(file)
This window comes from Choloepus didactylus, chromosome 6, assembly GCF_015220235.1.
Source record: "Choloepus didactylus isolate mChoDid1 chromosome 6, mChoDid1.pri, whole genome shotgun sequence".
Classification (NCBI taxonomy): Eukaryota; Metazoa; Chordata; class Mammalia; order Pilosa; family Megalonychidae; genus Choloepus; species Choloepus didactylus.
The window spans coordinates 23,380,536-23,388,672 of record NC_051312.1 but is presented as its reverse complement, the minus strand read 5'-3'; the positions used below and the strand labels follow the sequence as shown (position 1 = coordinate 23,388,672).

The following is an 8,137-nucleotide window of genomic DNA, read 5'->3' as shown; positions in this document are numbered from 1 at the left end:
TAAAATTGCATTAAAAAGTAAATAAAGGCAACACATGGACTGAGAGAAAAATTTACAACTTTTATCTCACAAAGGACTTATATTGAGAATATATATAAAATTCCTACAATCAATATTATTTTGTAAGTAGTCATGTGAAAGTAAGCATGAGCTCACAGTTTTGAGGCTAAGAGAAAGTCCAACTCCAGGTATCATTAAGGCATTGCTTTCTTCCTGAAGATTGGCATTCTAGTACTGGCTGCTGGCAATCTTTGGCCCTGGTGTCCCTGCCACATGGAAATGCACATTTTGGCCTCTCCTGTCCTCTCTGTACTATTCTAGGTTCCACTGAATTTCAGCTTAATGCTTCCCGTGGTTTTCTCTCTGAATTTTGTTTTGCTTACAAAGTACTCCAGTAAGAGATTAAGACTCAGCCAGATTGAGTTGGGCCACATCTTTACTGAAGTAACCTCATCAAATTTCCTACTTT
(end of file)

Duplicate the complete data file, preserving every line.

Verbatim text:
This window comes from Choloepus didactylus, chromosome 6, assembly GCF_015220235.1.
Source record: "Choloepus didactylus isolate mChoDid1 chromosome 6, mChoDid1.pri, whole genome shotgun sequence".
Classification (NCBI taxonomy): Eukaryota; Metazoa; Chordata; class Mammalia; order Pilosa; family Megalonychidae; genus Choloepus; species Choloepus didactylus.
The window spans coordinates 23,380,536-23,388,672 of record NC_051312.1 but is presented as its reverse complement, the minus strand read 5'-3'; the positions used below and the strand labels follow the sequence as shown (position 1 = coordinate 23,388,672).

The following is an 8,137-nucleotide window of genomic DNA, read 5'->3' as shown; positions in this document are numbered from 1 at the left end:
TAAAATTGCATTAAAAAGTAAATAAAGGCAACACATGGACTGAGAGAAAAATTTACAACTTTTATCTCACAAAGGACTTATATTGAGAATATATATAAAATTCCTACAATCAATATTATTTTGTAAGTAGTCATGTGAAAGTAAGCATGAGCTCACAGTTTTGAGGCTAAGAGAAAGTCCAACTCCAGGTATCATTAAGGCATTGCTTTCTTCCTGAAGATTGGCATTCTAGTACTGGCTGCTGGCAATCTTTGGCCCTGGTGTCCCTGCCACATGGAAATGCACATTTTGGCCTCTCCTGTCCTCTCTGTACTATTCTAGGTTCCACTGAATTTCAGCTTAATGCTTCCCGTGGTTTTCTCTCTGAATTTTGTTTTGCTTACAAAGTACTCCAGTAAGAGATTAAGACTCAGCCAGATTGAGTTGGGCCACATCTTTACTGAAGTAACCTCATCAAATTTCCTACTTT